While I understand that a film critic’s role is to overthink films, it’s sometimes a drag. Case in point: Swinging Safari. Walking out of a press screening last year, I had it pegged as a raucous, rambunctious Aussie comedy with more energy than taste, with more than a few satirical razorblades cooked into its pudding.
Thing is, though, I’d been commissioned to write about the film for Metro Magazine, which necessitates some deep analysis. Picking up the film’s themes and formal qualities; you know the drill. That kind of analysis doesn’t benefit Swinging Safari, from Priscilla Queen of the Desert director Stephan Elliott; while it offers a convincing impersonation of an excoriation of Aussie culture in the moment, it falls apart like an overcooked pavlova if you poke it a little.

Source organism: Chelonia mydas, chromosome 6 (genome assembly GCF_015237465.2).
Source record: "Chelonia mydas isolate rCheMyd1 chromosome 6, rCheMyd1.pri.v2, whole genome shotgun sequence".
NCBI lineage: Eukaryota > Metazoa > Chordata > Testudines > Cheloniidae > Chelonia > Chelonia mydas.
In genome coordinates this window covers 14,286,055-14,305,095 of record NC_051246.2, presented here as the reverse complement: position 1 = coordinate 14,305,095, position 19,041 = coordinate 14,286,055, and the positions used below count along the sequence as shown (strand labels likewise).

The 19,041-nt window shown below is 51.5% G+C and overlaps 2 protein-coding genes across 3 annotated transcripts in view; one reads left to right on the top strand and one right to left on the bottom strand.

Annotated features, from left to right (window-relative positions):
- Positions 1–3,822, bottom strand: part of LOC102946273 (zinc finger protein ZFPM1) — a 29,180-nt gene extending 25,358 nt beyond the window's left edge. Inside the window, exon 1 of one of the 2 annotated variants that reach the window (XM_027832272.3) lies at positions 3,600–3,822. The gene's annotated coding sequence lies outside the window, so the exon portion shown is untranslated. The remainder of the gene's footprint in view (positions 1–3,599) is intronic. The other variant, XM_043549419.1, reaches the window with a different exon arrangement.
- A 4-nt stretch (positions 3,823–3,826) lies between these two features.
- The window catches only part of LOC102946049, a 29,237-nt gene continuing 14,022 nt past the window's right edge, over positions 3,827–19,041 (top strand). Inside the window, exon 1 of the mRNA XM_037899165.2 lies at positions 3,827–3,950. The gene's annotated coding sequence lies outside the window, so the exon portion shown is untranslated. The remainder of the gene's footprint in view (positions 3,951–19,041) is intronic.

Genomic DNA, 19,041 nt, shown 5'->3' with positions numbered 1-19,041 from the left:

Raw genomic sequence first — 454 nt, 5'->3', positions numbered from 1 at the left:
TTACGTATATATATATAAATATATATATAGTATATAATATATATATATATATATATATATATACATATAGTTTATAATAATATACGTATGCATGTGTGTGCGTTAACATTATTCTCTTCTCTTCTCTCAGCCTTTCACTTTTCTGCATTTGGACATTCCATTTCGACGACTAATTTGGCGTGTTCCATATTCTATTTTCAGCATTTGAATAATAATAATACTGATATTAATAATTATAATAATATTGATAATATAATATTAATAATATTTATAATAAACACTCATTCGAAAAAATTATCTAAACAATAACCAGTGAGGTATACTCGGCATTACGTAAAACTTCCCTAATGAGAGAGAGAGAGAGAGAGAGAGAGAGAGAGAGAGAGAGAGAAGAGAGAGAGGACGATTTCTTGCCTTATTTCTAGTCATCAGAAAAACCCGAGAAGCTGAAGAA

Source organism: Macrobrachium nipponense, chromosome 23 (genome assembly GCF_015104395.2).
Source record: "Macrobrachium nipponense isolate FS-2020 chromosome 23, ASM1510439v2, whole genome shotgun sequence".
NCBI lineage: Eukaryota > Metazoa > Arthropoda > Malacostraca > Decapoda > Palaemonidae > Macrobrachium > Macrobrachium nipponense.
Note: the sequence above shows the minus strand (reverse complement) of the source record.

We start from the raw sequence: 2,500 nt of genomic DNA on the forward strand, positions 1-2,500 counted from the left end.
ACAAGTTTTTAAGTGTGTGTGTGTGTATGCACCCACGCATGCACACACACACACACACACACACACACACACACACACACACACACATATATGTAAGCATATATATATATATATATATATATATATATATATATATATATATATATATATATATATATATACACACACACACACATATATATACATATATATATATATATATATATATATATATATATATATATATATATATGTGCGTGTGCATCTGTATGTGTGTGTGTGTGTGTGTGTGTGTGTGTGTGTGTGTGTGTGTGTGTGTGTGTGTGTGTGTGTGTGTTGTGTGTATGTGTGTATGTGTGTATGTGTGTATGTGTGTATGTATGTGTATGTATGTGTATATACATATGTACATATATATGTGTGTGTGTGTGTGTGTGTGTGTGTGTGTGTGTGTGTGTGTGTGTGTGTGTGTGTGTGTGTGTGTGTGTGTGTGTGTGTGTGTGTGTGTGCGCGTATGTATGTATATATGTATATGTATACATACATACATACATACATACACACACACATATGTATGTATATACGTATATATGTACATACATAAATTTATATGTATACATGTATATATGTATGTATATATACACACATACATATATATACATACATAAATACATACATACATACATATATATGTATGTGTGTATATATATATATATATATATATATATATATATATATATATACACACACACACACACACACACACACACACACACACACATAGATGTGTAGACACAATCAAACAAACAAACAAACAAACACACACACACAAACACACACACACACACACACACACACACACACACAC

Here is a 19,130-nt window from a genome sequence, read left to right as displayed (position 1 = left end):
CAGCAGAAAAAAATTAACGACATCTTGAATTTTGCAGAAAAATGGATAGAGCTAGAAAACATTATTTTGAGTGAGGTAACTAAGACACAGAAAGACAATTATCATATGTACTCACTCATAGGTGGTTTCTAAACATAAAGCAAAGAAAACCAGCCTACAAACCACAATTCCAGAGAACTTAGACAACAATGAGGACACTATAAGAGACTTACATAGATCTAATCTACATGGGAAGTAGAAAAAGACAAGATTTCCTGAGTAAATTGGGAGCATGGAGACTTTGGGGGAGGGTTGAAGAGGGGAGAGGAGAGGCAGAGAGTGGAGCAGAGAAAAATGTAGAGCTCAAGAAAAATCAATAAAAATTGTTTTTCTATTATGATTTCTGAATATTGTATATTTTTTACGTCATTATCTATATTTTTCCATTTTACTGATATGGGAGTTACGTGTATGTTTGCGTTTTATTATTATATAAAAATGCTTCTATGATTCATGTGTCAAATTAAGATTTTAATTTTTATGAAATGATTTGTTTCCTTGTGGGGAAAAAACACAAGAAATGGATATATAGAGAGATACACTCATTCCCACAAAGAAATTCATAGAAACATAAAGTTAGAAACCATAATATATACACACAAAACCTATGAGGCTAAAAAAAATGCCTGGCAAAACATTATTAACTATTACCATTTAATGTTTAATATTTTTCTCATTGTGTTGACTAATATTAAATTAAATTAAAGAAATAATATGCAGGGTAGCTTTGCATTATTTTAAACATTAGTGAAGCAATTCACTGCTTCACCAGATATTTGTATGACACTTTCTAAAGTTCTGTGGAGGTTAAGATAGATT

Still, there’s a string of broad, often-funny jokes at the expense of everything that was terrible about ‘70s Queensland culture (think: fashion, food, parenting and literally everything else), so it still warrants a cautious recommendation. In retrospect, though, I think it’s a little too high energy. A good farce accelerates into absurdity; this one hits fifth gear from frame one and never lets up. Exhausting, but still pretty funny.